Under these conditions, tunnel diode 535 has very little voltage stress and will not conduct; a significant current flows from SL through program device 515 and read device 510 to DL. For example, this current may be about five hundred microamps, or more. For example, current may be in the range from about five hundred microamps to seven hundred microamps. The range may be from about one hundred microamps to about one milliamp. There are devices which will program with currents of a few microamps, such as about one microamp to about 10 microamps or more. As technology improves, memory cells will be developed which will program with any desired range of currents. This current generates hot electrons, some of which jump a dielectric barrier (i.e., gate oxide or thin oxide) and become trapped in floating gate 520. Floating gate 520 becomes negatively charged. Program device 515 is programmed to a high VT state. VTP is typically 5 volts or higher.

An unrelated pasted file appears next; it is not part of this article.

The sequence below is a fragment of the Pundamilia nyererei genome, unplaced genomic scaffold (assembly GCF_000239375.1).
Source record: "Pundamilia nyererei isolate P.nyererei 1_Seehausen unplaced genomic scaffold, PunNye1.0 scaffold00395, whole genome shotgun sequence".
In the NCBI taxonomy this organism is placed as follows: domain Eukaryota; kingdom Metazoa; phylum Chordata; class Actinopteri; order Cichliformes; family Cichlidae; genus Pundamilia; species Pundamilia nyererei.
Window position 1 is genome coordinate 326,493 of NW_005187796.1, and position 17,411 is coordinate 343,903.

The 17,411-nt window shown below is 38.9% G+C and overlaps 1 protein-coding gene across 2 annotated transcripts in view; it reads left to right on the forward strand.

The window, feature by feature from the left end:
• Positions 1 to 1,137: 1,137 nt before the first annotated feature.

In the above example, the programming current was generated in a direction from SL to DL. However, the memory cell may also be programmed by similarly inducing a programming current from DL to SL. In this particular case, VPD will be placed at DL and SL is grounded.
For EEPROM operation, the memory cell is programmed and erased using Fowler-Nordheim tunneling. This may be referred to as full E2 operation. The memory cell is initialized by programming or bulk programming (for an array of cells) to a high VT state. CG is coupled to VPP. DL, SL, and WC are grounded. RL may be grounded. Electrons tunnel from tunnel diode 535, which is grounded, through tunnel dielectric 540 to floating gate 520. As a result, program device 515 is programmed to the high VT state. VTP is typically about 5 volts or higher.
VTP may be boosted to a higher value by using an “assist” programming technique. In assist programming, when programming a memory cell, for example, SL is set at VEE. Since CG is VPP, the other terminal of program device 515 is also at about VDD. Under these conditions, more electrons become trapped in the floating gate than under the programming conditions described previously. Hence, the floating gate is programmed to a higher VTP.